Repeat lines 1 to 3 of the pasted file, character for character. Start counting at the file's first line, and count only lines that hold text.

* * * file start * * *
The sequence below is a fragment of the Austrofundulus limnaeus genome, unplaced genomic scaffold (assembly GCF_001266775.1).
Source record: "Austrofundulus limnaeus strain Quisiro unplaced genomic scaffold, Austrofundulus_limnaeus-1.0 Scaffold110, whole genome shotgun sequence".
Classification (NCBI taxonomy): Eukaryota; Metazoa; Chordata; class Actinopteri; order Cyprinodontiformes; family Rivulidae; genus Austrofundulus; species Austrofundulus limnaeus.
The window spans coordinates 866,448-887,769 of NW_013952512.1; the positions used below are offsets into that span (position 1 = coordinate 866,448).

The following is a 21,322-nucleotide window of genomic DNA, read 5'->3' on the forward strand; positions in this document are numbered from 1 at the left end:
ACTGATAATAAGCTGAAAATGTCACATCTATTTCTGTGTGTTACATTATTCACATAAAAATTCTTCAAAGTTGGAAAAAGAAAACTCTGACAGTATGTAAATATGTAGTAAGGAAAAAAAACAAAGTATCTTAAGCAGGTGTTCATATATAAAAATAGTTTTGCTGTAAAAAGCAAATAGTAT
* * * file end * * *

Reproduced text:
The sequence below is a fragment of the Austrofundulus limnaeus genome, unplaced genomic scaffold (assembly GCF_001266775.1).
Source record: "Austrofundulus limnaeus strain Quisiro unplaced genomic scaffold, Austrofundulus_limnaeus-1.0 Scaffold110, whole genome shotgun sequence".
Classification (NCBI taxonomy): Eukaryota; Metazoa; Chordata; class Actinopteri; order Cyprinodontiformes; family Rivulidae; genus Austrofundulus; species Austrofundulus limnaeus.